The potential for alternatives to face to face consultations in UK Primary Care: a realist review.

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The problem

Communications technologies are routinely used by the public in everyday life, and there is an expectation that this should extend to healthcare. This expectation is supported by policymakers, who believe that alternatives to face-to-face (F2F) consultation could have a transformative impact on general practice. Evidence to date has assessed the potential impact of some alternatives on clinical outcomes. Whilst trial evidence is poor, observational data has pointed towards some benefit. What the existing literature does not tell us is under what conditions, with which patients and in which ways alternative methods of consultation actually work. We are conducting a realist review to explore this further. Our aim is to determine what is known about the experiences of using alternatives to F2F consultations in primary care, including barriers to implementation in different settings and populations. The approach We have conducted a wide ranging literature search using the main medical databases and grey literature to identify studies that explore, or test, the effects of alternatives to F2F consultations in relation to experiences, or described theories or ideas about the potential effects. SZ and HA are in the process of examining titles and abstracts. We have devised an initial matrix which serves as our main data extraction framework. Full texts once selected will be considered in relation to their relevance and rigour. We will use constant comparison between reading and the matrix to identify the point at which no new ideas are emerging and we are confident that we have achieved saturation.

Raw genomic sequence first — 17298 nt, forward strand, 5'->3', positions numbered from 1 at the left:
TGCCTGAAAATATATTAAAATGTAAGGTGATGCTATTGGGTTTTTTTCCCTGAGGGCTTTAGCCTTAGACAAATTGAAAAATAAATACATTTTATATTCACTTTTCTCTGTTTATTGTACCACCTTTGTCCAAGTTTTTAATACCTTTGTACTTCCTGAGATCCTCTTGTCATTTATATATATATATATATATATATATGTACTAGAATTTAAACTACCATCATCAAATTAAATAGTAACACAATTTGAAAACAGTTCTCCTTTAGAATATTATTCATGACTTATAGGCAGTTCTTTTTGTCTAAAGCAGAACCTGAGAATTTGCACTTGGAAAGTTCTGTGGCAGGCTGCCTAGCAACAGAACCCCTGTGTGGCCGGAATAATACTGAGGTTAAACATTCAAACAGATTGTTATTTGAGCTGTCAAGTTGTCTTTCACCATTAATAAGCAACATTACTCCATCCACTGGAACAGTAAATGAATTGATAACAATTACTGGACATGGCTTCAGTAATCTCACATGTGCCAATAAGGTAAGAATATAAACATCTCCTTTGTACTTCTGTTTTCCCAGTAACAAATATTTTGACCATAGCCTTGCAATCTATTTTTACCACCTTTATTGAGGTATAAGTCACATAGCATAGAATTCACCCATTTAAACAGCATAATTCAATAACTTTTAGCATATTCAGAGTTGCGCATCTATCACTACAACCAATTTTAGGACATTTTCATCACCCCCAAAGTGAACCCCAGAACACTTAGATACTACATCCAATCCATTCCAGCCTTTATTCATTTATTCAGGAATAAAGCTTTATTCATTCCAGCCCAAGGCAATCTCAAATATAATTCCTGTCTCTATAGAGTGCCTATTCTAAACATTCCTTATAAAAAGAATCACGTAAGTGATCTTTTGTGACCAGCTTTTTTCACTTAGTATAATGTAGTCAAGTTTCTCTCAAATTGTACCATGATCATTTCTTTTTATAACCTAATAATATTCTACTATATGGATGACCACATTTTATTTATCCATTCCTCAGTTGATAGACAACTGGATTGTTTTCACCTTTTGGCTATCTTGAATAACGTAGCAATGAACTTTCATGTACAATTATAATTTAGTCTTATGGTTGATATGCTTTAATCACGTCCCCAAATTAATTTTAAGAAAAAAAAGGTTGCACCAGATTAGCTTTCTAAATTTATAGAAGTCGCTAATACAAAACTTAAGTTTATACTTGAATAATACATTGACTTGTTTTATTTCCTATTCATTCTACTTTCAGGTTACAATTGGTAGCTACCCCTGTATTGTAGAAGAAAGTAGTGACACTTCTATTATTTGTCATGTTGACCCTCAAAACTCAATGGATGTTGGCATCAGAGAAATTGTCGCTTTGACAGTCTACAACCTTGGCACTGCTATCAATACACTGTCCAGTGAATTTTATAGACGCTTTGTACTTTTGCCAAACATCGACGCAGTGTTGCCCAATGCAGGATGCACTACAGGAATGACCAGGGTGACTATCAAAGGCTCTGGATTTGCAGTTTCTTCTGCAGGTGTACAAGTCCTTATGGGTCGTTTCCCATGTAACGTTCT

We have identified an initial 5131 records and are now examining full text articles. Our initial ‘map' or overview has identified both positive and negative effects of alternatives to F2F consultations according to different groups e.g. patient versus practice staff. Even where alternatives are in use primary care professionals share concerns based on speculation rather than their experiences, and this influences the implementation of alternatives. Patients value improved access, convenience and continuity of care. The review is ongoing and we continue to identify papers and books by snowballing from reference lists as promising ideas emerge , refining our matrix as we read more papers.


The review is part of a wider study (AltCon) which aims to understand how, under what conditions, for which patients, and in what ways, alternatives to F2F consultations such as use of the telephone, email or internet video may offer benefits to patients and practitioners in general practice. The findings of the review will guide a focused ethnography in general practice, occurring over 8 practices in 3 different areas, where GPs, patients and practice staff will be interviewed and where we will observe how practices record details of consultations not delivered F2F.


  • Helen Atherton, University of Bristol, Bristol, UK
  • Chris Salisbury, University of Exeter, Exeter, UK
  • Brian McKinstry
  • John Campbell, University of Edinburgh, Edinburgh, UK
  • Sue Ziebland, University of Bristol, Bristol, UK